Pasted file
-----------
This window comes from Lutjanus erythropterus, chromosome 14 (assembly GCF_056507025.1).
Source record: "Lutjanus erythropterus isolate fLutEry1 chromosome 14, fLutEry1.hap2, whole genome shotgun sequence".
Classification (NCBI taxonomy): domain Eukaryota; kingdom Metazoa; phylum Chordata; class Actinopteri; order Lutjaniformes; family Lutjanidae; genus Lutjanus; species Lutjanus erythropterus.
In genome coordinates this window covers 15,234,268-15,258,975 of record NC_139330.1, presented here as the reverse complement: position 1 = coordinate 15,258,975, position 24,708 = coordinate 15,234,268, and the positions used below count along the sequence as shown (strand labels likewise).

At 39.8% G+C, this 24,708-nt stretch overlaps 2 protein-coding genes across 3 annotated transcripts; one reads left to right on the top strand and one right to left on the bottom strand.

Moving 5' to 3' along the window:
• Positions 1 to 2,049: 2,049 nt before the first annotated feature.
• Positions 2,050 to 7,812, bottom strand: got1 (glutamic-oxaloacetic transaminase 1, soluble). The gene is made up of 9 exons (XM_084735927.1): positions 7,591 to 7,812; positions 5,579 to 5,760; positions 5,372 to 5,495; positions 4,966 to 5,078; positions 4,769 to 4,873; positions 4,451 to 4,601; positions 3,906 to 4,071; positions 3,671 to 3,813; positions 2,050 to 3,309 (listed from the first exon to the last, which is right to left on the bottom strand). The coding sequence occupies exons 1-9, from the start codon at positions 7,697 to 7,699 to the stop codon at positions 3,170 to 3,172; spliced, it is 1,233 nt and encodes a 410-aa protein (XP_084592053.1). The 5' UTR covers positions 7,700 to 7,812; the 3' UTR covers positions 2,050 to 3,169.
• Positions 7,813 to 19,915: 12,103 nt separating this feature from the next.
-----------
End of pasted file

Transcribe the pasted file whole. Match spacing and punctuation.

This window comes from Lutjanus erythropterus, chromosome 14 (assembly GCF_056507025.1).
Source record: "Lutjanus erythropterus isolate fLutEry1 chromosome 14, fLutEry1.hap2, whole genome shotgun sequence".
Classification (NCBI taxonomy): domain Eukaryota; kingdom Metazoa; phylum Chordata; class Actinopteri; order Lutjaniformes; family Lutjanidae; genus Lutjanus; species Lutjanus erythropterus.
In genome coordinates this window covers 15,234,268-15,258,975 of record NC_139330.1, presented here as the reverse complement: position 1 = coordinate 15,258,975, position 24,708 = coordinate 15,234,268, and the positions used below count along the sequence as shown (strand labels likewise).

At 39.8% G+C, this 24,708-nt stretch overlaps 2 protein-coding genes across 3 annotated transcripts; one reads left to right on the top strand and one right to left on the bottom strand.

Moving 5' to 3' along the window:
• Positions 1 to 2,049: 2,049 nt before the first annotated feature.
• Positions 2,050 to 7,812, bottom strand: got1 (glutamic-oxaloacetic transaminase 1, soluble). The gene is made up of 9 exons (XM_084735927.1): positions 7,591 to 7,812; positions 5,579 to 5,760; positions 5,372 to 5,495; positions 4,966 to 5,078; positions 4,769 to 4,873; positions 4,451 to 4,601; positions 3,906 to 4,071; positions 3,671 to 3,813; positions 2,050 to 3,309 (listed from the first exon to the last, which is right to left on the bottom strand). The coding sequence occupies exons 1-9, from the start codon at positions 7,697 to 7,699 to the stop codon at positions 3,170 to 3,172; spliced, it is 1,233 nt and encodes a 410-aa protein (XP_084592053.1). The 5' UTR covers positions 7,700 to 7,812; the 3' UTR covers positions 2,050 to 3,169.
• Positions 7,813 to 19,915: 12,103 nt separating this feature from the next.